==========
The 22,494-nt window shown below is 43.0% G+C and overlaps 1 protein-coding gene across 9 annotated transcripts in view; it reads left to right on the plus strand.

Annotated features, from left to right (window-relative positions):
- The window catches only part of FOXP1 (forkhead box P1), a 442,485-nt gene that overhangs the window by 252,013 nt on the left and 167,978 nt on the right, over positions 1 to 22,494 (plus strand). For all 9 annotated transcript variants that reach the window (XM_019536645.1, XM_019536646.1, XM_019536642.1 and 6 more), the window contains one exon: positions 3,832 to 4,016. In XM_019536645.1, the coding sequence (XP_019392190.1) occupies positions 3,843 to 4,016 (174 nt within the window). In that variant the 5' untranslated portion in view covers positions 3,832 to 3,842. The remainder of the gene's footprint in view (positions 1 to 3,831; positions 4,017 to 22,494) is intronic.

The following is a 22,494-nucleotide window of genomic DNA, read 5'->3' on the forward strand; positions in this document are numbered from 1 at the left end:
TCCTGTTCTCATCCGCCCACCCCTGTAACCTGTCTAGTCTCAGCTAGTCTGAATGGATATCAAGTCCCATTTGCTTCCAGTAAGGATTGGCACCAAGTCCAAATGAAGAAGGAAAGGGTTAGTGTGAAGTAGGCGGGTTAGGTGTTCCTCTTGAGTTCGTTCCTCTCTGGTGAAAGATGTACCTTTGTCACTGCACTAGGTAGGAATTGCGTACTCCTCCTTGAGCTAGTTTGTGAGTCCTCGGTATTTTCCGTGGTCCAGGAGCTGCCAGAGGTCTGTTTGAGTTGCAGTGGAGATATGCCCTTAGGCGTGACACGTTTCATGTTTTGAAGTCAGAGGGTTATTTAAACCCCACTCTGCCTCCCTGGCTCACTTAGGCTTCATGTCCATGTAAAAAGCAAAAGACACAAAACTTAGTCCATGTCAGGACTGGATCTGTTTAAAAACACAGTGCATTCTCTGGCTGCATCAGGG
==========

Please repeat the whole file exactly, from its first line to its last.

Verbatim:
The 22,494-nt window shown below is 43.0% G+C and overlaps 1 protein-coding gene across 9 annotated transcripts in view; it reads left to right on the plus strand.

Annotated features, from left to right (window-relative positions):
- The window catches only part of FOXP1 (forkhead box P1), a 442,485-nt gene that overhangs the window by 252,013 nt on the left and 167,978 nt on the right, over positions 1 to 22,494 (plus strand). For all 9 annotated transcript variants that reach the window (XM_019536645.1, XM_019536646.1, XM_019536642.1 and 6 more), the window contains one exon: positions 3,832 to 4,016. In XM_019536645.1, the coding sequence (XP_019392190.1) occupies positions 3,843 to 4,016 (174 nt within the window). In that variant the 5' untranslated portion in view covers positions 3,832 to 3,842. The remainder of the gene's footprint in view (positions 1 to 3,831; positions 4,017 to 22,494) is intronic.

The following is a 22,494-nucleotide window of genomic DNA, read 5'->3' on the forward strand; positions in this document are numbered from 1 at the left end:
TCCTGTTCTCATCCGCCCACCCCTGTAACCTGTCTAGTCTCAGCTAGTCTGAATGGATATCAAGTCCCATTTGCTTCCAGTAAGGATTGGCACCAAGTCCAAATGAAGAAGGAAAGGGTTAGTGTGAAGTAGGCGGGTTAGGTGTTCCTCTTGAGTTCGTTCCTCTCTGGTGAAAGATGTACCTTTGTCACTGCACTAGGTAGGAATTGCGTACTCCTCCTTGAGCTAGTTTGTGAGTCCTCGGTATTTTCCGTGGTCCAGGAGCTGCCAGAGGTCTGTTTGAGTTGCAGTGGAGATATGCCCTTAGGCGTGACACGTTTCATGTTTTGAAGTCAGAGGGTTATTTAAACCCCACTCTGCCTCCCTGGCTCACTTAGGCTTCATGTCCATGTAAAAAGCAAAAGACACAAAACTTAGTCCATGTCAGGACTGGATCTGTTTAAAAACACAGTGCATTCTCTGGCTGCATCAGGG